How to Create Outdoor Living Spaces

If you ever wondered how to create outdoor living spaces, that are comfortable and inviting, then we have a few design tips for you. 

There’s a lot to love about outdoor living, particularly in New England, where the climate isn’t warm and inviting year-round. Harsh winters leave us dreaming of pools, patios and open-air living rooms, where we can have fun and savor the sun and warm temperatures. 

“Creating the right outdoor opportunity can make a home an incredibly successful place to visit and live in,” Patrick Ahearn
 Location - Martha's Vineyard   Architect - Patrick Ahearn  Photographer - Greg Premru

Location - Martha's Vineyard   Architect - Patrick Ahearn  Photographer - Greg Premru

Bring the Indoors Out

Outdoor living and entertainment spaces can be created by taking advantage of a few key design elements, including the concept of bringing the inside out. Luxurious living rooms under ceilinged porches make for great outdoor living spaces. 

“It’s all about scale” says Ahearn. “When designing an outdoor space, think about the scale of the space and how it relates to the environment you’re trying to create. It is key to have the flow of the outdoor and the indoor space work well together.” 

Ahearn does just that with the property (shown above), a large home on Martha’s Vineyard with distant water views. The use of multiple columns is reflective of the home’s Gambrel architecture. Red brick on the fireplace and oversized bluestone on the floor complement the more formal characteristics of the home. 

Scale is just as essential to Architect Mat Cummings. “If people are dwarfed, they don’t feel secure,” Cummings said. For this beautiful outdoor living space in Lynnfield, Massachusetts (below), Cummings balanced a large tree that stands just outside the verandah with the doubled-sided stone fireplace to make it feel comfortable. Fir bead board ceilings and mahogany decking cozy up the space. 

 Location - Lynnfield, MA  Architect - Mat Cummings  Photographer - Eric Roth 

Location - Lynnfield, MA  Architect - Mat Cummings  Photographer - Eric Roth 

Below, this Cummings-designed West Newbury, Massachusetts home provides entry to the pool and outdoor area from multiple rooms. The house is designed to gradually open from indoors to outdoors. A card room is a transitional space from the interior living area and opens into a bar, which shifts into a family living space. The family area can be completely opened to the outside, al- lowing the homeowners and their guest to enjoy an all-inclusive indoor/ outdoor experience. Glass windows throughout the indoors allow the pool to remain a focal point.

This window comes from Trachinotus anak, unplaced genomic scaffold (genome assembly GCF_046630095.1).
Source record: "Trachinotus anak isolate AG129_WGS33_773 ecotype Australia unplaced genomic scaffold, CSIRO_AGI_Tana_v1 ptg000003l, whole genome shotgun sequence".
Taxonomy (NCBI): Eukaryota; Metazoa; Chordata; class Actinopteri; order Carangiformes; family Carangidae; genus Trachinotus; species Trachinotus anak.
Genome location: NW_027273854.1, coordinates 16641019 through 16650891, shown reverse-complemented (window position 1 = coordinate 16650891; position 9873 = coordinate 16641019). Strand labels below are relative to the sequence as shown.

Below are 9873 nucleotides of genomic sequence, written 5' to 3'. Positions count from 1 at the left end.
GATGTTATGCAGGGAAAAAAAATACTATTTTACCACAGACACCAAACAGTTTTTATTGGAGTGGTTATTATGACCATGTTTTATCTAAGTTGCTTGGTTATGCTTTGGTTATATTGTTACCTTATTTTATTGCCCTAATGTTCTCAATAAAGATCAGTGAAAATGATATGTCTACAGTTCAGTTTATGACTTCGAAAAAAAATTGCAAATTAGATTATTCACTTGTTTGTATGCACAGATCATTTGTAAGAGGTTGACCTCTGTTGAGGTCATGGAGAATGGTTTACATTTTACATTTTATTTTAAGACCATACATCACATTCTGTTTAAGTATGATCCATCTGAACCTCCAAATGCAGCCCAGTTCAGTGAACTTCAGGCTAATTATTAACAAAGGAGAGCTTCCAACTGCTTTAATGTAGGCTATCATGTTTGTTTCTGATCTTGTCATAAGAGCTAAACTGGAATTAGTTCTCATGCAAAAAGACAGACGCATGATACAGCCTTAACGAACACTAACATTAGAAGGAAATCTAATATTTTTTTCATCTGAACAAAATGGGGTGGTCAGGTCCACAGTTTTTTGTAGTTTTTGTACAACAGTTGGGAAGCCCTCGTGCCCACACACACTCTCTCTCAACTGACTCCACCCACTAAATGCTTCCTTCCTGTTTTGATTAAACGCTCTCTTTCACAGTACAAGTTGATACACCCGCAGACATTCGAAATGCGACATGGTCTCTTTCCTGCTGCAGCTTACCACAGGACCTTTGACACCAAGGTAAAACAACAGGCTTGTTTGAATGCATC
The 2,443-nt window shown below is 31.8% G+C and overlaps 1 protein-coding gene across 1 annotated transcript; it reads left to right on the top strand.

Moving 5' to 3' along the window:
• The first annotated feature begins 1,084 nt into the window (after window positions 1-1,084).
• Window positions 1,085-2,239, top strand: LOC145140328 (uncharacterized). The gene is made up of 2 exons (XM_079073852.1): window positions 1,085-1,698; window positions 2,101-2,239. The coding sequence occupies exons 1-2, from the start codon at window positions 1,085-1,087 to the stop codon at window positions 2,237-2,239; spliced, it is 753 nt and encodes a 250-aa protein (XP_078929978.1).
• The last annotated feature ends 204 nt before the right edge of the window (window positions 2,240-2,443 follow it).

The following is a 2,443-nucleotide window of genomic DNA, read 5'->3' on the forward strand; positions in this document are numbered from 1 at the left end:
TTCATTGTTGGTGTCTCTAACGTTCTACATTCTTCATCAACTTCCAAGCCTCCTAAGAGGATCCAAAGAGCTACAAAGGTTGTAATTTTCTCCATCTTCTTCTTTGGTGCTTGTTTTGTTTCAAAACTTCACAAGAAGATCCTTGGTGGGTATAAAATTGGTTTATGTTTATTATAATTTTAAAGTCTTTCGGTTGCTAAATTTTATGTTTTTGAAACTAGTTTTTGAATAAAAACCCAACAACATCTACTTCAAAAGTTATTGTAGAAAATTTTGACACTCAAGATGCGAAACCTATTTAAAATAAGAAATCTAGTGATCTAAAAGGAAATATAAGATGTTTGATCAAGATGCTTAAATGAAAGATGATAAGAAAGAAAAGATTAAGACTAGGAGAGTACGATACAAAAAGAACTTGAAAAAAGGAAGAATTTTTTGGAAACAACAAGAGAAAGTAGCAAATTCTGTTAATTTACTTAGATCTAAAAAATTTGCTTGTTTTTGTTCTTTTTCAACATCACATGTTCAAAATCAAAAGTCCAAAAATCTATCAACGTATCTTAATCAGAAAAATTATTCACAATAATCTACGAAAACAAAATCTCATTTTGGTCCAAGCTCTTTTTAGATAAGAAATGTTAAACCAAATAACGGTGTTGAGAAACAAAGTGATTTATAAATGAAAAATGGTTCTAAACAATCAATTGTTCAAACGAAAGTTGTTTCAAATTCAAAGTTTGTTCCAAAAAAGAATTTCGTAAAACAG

Location - West Newbury, MA  Architect - Mat Cummings  Photographer - Eric Roth

Location - West Newbury, MA  Architect - Mat Cummings  Photographer - Eric Roth

Tiered Spaces On A Home Provide Entertainment Options 

Porches, balconies, patios and lawns, all working together can create an enticing multi-tiered living space. In this striking Winchester, Massachusetts Victorian (below), Cummings uses different materials to clearly define the patio and porch spaces, creating a hierarchy. Cumming says that such a transition makes each space feel intimate, while creating variety through familiarity. 

 Location - Winchester, MA  Architect - Mat Cummings. Photographer - Eric Roth

Location - Winchester, MA  Architect - Mat Cummings. Photographer - Eric Roth

Pools – The Liquid Showpiece

A swimming pool can be the liquid showpiece of any outdoor space, turning your home into a decadent escape. 

In this home on Eel Pond Overlook in Martha’s Vineyard, Massachusetts, Ahearn designed the pool to be in line of sight with the indoors. 

 Location - Martha's Vineyard  Architect - Patrick Ahearn  Photographer - Greg Premru

Location - Martha's Vineyard  Architect - Patrick Ahearn  Photographer - Greg Premru

“What you see when you look out helps define the scale and the character of that outdoor space,” said Ahearn. “If you’re in the living room and you’re looking out to the swimming pool, it should offer a senseof organization and alignment with a picture window, or a pair of French glass doors, from the house.” 

Use Fire to Fuel the Party 

Like water, fire plays an essential role in New England outdoor living and allows homeowners to spark up some outdoor bonding time. 

“Fire is an increasingly important outdoor element in New England,” said Ahearn. “People tend to gather around an open flame.” 

The first home featured on this post, offers a fireplace that provides warmth, allowing the homeowners to use the space into the night, as well as into the colder seasons. The light brick and open concept complement the more relaxed feel of the home. 

Knowing that people congregate around fire, Cummings recently added a large red-brick fireplace to his own home ( shown below). 

“A fireplace close to the home will generally draw people out of the busy kitchen and into the outdoors,” he says. 

 Location - Ipswich, MA  Architect - Mat Cummings  Photographer - Cynthia August 

Location - Ipswich, MA  Architect - Mat Cummings  Photographer - Cynthia August 

Cummings designed the fireplace as an intimate part of the back façade of the home, with windows framing the chimney, and a circular seating area surrounding the fireplace. This lets his family and friends feel as though the exterior patio space is a room unto itself. 

Whether you open up the views to your outdoor features, or add an outdoor fireplace to warm your patio, enhancing your outdoor living spaces is a great way to make the most of your outdoor time.

Written by Diane Parazin for New England Fine Living's Lifestyle Magazine - Summer 2015 Issue